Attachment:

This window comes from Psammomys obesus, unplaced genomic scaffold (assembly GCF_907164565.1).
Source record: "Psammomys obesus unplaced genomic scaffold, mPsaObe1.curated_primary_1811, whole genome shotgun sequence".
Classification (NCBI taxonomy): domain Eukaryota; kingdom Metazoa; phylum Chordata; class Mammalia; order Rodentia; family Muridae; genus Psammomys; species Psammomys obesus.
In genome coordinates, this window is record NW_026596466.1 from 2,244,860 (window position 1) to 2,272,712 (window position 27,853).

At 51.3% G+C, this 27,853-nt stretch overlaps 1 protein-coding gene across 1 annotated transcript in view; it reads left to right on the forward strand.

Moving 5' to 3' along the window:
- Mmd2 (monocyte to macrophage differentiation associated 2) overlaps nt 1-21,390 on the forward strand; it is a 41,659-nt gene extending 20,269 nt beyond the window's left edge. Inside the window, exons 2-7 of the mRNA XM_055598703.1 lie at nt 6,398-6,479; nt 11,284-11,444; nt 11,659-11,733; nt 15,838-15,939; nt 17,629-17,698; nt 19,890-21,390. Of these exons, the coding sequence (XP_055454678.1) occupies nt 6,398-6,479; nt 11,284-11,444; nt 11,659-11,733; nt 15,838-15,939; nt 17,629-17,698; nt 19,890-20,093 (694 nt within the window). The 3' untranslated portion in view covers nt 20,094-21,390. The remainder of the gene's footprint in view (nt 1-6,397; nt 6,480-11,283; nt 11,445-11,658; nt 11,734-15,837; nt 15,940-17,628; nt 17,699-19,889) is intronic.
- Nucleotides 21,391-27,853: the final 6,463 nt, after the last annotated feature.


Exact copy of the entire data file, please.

This window comes from Psammomys obesus, unplaced genomic scaffold (assembly GCF_907164565.1).
Source record: "Psammomys obesus unplaced genomic scaffold, mPsaObe1.curated_primary_1811, whole genome shotgun sequence".
Classification (NCBI taxonomy): domain Eukaryota; kingdom Metazoa; phylum Chordata; class Mammalia; order Rodentia; family Muridae; genus Psammomys; species Psammomys obesus.
In genome coordinates, this window is record NW_026596466.1 from 2,244,860 (window position 1) to 2,272,712 (window position 27,853).

At 51.3% G+C, this 27,853-nt stretch overlaps 1 protein-coding gene across 1 annotated transcript in view; it reads left to right on the forward strand.

Moving 5' to 3' along the window:
- Mmd2 (monocyte to macrophage differentiation associated 2) overlaps nt 1-21,390 on the forward strand; it is a 41,659-nt gene extending 20,269 nt beyond the window's left edge. Inside the window, exons 2-7 of the mRNA XM_055598703.1 lie at nt 6,398-6,479; nt 11,284-11,444; nt 11,659-11,733; nt 15,838-15,939; nt 17,629-17,698; nt 19,890-21,390. Of these exons, the coding sequence (XP_055454678.1) occupies nt 6,398-6,479; nt 11,284-11,444; nt 11,659-11,733; nt 15,838-15,939; nt 17,629-17,698; nt 19,890-20,093 (694 nt within the window). The 3' untranslated portion in view covers nt 20,094-21,390. The remainder of the gene's footprint in view (nt 1-6,397; nt 6,480-11,283; nt 11,445-11,658; nt 11,734-15,837; nt 15,940-17,628; nt 17,699-19,889) is intronic.
- Nucleotides 21,391-27,853: the final 6,463 nt, after the last annotated feature.